Men who participated in high-impact activities throughout childhood and young adulthood may have greater hip and lumbar spine bone mineral density than those who did not, per a new study.
In her study of factors that protect against osteoporosis in men, University of Missouri researcher Pamela Hinton wished to understand the connection between bone-loading exercise during adolescence and young adulthood, when the bone mass is still growing, and bone mass in middle age.
During her research, Hinton analyzed data from the physical histories of 203 males aged 30 to 65 years. Participants’ sports and exercise histories varied, both in type and level of activity, and the length of time spent doing various physical activities also differed, explains a media release from University of Missouri Health.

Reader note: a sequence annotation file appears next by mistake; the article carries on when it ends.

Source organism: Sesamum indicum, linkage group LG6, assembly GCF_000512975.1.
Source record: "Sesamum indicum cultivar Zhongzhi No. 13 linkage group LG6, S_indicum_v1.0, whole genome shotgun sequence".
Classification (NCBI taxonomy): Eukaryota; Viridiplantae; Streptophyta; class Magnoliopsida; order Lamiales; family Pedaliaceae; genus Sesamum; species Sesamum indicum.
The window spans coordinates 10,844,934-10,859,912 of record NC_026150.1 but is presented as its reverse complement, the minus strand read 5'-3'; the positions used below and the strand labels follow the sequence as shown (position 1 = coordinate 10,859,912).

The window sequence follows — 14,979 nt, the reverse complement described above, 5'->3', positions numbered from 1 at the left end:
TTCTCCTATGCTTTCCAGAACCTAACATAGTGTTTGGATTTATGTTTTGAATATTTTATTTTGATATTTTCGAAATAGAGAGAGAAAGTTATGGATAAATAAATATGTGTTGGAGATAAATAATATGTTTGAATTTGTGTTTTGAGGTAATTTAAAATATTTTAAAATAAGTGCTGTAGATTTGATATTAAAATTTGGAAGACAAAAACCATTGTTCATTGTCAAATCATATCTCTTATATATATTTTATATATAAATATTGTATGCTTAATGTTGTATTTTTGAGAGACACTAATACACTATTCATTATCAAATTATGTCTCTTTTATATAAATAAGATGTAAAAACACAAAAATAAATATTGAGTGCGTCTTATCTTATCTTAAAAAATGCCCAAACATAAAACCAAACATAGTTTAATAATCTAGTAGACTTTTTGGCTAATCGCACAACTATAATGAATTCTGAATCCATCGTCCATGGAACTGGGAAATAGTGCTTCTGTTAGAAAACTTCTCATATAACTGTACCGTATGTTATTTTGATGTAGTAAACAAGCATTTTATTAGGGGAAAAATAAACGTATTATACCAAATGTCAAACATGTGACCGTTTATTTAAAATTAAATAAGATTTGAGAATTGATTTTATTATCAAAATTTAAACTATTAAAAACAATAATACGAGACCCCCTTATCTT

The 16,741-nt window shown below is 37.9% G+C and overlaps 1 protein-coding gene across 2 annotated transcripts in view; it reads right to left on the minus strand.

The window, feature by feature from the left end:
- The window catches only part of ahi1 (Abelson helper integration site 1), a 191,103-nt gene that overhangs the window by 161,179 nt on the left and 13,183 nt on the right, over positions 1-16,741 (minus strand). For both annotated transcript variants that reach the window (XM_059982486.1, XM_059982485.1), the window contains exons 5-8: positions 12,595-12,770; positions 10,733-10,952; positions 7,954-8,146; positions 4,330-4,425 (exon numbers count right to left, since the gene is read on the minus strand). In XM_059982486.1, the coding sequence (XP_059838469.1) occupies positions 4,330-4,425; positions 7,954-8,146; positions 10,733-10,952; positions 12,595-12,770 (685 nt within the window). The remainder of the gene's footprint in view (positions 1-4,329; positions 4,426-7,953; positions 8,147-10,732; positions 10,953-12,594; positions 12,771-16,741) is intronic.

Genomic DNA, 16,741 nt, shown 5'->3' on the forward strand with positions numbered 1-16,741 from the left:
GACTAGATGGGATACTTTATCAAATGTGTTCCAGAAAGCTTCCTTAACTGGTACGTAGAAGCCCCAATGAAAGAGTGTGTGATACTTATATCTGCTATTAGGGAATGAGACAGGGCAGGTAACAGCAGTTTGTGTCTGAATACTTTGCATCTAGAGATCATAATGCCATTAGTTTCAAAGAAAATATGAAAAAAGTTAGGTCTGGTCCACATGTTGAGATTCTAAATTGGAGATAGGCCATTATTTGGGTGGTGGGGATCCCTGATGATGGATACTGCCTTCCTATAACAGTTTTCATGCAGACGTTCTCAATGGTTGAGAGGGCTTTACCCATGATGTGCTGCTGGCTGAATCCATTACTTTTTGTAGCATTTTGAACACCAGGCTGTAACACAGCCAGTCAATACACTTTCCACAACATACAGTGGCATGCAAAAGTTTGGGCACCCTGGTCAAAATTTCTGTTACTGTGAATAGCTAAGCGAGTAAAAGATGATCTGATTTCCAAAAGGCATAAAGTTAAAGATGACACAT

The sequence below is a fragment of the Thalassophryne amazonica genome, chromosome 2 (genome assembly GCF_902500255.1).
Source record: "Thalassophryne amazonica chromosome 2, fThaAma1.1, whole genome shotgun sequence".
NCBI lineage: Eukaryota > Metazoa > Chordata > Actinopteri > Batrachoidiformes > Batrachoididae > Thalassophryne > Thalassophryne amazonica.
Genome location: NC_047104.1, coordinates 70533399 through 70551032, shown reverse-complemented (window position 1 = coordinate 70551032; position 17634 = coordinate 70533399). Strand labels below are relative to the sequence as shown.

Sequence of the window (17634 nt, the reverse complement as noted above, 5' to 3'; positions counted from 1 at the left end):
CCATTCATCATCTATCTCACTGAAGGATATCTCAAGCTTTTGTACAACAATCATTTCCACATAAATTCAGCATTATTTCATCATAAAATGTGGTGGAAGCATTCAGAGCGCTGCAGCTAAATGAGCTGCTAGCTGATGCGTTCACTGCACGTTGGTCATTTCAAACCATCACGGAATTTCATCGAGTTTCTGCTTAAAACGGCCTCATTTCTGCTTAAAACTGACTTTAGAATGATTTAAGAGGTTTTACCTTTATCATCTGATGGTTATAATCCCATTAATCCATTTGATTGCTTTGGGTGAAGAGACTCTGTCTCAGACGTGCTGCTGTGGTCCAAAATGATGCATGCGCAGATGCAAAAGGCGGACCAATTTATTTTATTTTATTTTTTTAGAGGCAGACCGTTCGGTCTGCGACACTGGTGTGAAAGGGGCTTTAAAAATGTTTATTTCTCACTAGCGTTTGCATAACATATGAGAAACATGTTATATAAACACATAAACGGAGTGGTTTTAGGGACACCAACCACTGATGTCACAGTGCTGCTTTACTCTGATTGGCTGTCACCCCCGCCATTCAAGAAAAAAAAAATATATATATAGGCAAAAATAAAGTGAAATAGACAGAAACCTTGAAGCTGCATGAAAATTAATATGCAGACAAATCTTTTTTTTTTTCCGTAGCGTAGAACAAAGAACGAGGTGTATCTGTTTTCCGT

Her research suggests that exercise-associated bone loading during adolescence and young adulthood benefits bone density in adulthood. Moreover, she suggests that high-impact activity during growth and adulthood is an important determinant for bone health later in life, per the release.
“The most important take-away is that if you are healthy, it is never too late to begin high-impact activities or resistance training to improve bone mineral density,” says Hinton, associate professor in the department of Nutrition and Exercise Physiology in the University of Missouri (MU) College of Human Environmental Sciences, in the release.
“While activity during skeletal growth is significant, we also saw positive associations between such physical activity and bone density at all ages. So even middle-aged men who spent their teenage years sitting on the couch could see benefits from beginning a bone-strengthening exercise program,” she adds.
The study appeared recently in the American Journal of Men’s Health.
[Source(s): University of Missouri Health, Science Daily]